Women's Lives: Tackling rural isolation

The Dolmen Centre serves the people of Ardara, Glenties, Rosbeg and Portnoo.

Ann Garratt

Reporter:

Ann Garratt

Email:

editorial@donegaldemocrat.com

Women's Lives: Tackling rural isolation

Staff of Downstrands FRC: Seated, from left: Eimear Eliott and Hazel Barrett, administrator; standing, from left, Michelle McHugh and Kate Morgan, co-ordinator.

It’s a fine spring afternoon and I’m sitting in the Dolmen Centre in Kilclooney, talking to Kate Morgan about the work of Downstrands Family Resource Centre (FRC), which is based here. Around us people are using the library, going to meetings or just having a coffee*.

“It took great commitment and vision from local people to raise the money to build the Dolmen Centre and then to see the need for a Family Resource Centre in the heart of it.”

The Dolmen Centre opened in 2000 and sits opposite Kilcooney Chapel, serving the people of Ardara, Glenties Rosbeg, and Portnoo. The Family Centre was established in 2006 following a house-to-house survey where they identified the need for activities for children, services for carers, and computer training.

Downstrands has a wide range of services which include counselling, afterschool clubs, and community gardens in Kilcooney and Ardara. Volunteers also help run a community library and there’s accredited training and recreational classes on things like jewellery making, and archaeology.

Kate tells me that one of their most important goals is to try and break down social isolation.

“Individuals in rural communities can feel very alone and one of the things we have tried to do is bring people together so they can make friends.”

Kate shows me to a wooden building which was once home to the Ancient Order of Hibernians, which happens to be where my parents met in the 1940s and is now the location for their boat-building enterprise. As we open the door I’m struck by the soft, sweet smell of sawn wood. Inside is a 30-foot boat which is in the process of being renovated, along with several other smaller vessels. Kate explains:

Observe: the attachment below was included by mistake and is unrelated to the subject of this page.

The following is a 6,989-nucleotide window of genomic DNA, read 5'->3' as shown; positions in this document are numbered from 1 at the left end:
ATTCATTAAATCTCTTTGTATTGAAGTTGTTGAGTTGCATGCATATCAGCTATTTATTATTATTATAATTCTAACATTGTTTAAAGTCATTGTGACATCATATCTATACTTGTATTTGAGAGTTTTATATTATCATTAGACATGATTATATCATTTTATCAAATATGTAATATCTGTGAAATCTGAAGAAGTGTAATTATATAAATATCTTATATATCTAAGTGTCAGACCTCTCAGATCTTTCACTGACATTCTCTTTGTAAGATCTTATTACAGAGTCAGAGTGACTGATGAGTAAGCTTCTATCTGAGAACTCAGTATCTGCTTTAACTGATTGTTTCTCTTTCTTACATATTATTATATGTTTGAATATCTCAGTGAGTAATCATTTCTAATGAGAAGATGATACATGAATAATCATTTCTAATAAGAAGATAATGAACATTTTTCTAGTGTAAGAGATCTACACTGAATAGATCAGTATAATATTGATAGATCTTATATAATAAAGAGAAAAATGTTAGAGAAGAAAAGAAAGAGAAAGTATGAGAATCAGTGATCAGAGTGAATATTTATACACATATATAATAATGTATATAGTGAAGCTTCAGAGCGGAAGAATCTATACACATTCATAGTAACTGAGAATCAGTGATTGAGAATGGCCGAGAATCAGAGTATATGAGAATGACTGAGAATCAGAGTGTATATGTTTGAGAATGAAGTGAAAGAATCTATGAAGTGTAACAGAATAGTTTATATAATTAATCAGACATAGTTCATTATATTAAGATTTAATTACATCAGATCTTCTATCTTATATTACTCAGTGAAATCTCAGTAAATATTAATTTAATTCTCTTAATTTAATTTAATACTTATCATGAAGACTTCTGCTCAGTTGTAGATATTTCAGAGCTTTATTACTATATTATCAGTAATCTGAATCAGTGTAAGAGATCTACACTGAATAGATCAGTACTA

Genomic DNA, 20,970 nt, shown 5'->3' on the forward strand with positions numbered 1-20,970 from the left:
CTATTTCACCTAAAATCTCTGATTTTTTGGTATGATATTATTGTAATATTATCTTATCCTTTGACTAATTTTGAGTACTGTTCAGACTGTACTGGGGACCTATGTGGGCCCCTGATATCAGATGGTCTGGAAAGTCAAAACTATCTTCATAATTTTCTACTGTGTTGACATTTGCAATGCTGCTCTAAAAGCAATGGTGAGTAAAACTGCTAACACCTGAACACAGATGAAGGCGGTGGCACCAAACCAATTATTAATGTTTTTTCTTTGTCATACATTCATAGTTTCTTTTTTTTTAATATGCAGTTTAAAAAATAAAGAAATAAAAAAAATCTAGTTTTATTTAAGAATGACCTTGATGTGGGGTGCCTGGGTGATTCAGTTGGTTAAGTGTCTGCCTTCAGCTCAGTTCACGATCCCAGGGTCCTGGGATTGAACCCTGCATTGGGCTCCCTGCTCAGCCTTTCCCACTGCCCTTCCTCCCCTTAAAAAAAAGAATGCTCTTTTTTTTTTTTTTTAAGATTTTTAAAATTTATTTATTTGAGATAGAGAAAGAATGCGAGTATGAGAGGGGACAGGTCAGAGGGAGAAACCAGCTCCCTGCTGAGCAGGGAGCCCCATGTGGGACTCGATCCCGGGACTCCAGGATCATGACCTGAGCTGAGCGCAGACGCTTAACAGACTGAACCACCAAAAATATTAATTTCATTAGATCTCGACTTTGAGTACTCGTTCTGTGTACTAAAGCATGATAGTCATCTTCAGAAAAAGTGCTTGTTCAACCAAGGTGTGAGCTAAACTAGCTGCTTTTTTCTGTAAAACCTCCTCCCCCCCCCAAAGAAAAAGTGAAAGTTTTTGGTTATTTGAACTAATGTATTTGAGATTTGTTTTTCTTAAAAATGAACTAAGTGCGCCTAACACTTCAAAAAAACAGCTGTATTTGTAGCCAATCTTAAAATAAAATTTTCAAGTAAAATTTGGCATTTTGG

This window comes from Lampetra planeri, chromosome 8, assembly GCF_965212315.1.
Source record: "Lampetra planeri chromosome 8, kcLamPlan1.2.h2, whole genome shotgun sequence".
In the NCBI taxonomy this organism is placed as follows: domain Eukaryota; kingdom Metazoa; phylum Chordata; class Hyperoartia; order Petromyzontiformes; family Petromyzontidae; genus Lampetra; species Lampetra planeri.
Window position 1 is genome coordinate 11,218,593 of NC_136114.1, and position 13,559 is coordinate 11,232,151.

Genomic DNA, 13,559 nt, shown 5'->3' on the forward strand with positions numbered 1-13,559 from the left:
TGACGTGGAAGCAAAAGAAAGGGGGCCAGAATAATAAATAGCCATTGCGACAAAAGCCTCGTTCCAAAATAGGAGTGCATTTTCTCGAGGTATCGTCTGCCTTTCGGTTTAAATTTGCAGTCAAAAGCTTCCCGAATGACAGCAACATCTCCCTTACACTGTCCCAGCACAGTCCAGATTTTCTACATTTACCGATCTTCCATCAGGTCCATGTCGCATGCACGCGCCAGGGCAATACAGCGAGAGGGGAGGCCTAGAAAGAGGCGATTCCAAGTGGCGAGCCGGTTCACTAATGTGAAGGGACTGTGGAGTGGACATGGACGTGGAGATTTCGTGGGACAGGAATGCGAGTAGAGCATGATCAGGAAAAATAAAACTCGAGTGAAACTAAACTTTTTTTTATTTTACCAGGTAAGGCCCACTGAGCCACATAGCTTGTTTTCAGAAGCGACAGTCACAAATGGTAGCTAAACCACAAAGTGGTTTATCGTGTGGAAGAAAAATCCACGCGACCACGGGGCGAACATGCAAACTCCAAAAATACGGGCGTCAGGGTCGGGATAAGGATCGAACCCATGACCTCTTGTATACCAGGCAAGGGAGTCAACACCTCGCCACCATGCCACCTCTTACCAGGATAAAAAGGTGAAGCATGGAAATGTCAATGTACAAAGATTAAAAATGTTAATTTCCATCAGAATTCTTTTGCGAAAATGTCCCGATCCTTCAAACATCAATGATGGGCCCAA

“The boat building began in 2011, when I noticed that all the recreational sailing in the area was undertaken by tourists and I decided to see if there was an appetite for something similar involving local people. We were lucky to find experienced boat builders in the community and with about 20 volunteers the group built seven Rosbeg clinker boats in their first year, which are now in the waters off Rosbeg.”

A very important element of the service is mental well-being, and in addition to the counselling service Kate explained local GPs refer individuals with mental health problems to the Social Prescribing Scheme.

“Our co-ordinator facilitates access to activities like yoga, painting, walking and gardening. The project has been going for three years and provides an alternative to more conventional forms of treatment for mental ill health by encouraging people to get out and have a more active lifestyle.”

Right from the start the need for services for children was identified as a priority. At present the centre run afterschool clubs, sports activities, summer play schemes and a monthly youth disco. They also plan to open a Youth Centre called “The Hub” in the old Health Centre in Glenties. A team of volunteers is currently painting the interior building and they plan to open in the summer as a Drop in Centre.

Kate explains the Family Centre has core funding from central government however they have to constantly fundraise to keep all their activities going.

“The funding situation is a nightmare. There is so much competition for funds especially over the past few years because of government cuts. Increasingly we’re having to rely on charitable funding and money raising efforts by local volunteers.”

Finally I asked Kate about the uptake of their services by local women.

“Around 75 per cent of those accessing counselling are women and a there is a big uptake of women using the recreational classes. In addition mums are the ones most commonly bringing children to the centre, to take part in after school activities or accessing therapy.”

Family Resource Centres

Downstrands is part of a national network of Family Resource Centres, and at present there are nine across Donegal.

If you want to find out more about Family Resource Centres in your locality, check out the internet on parenthubdonegal.ie.

* This column was originally published in the March 31st, 2016, edition of the Donegal Democrat.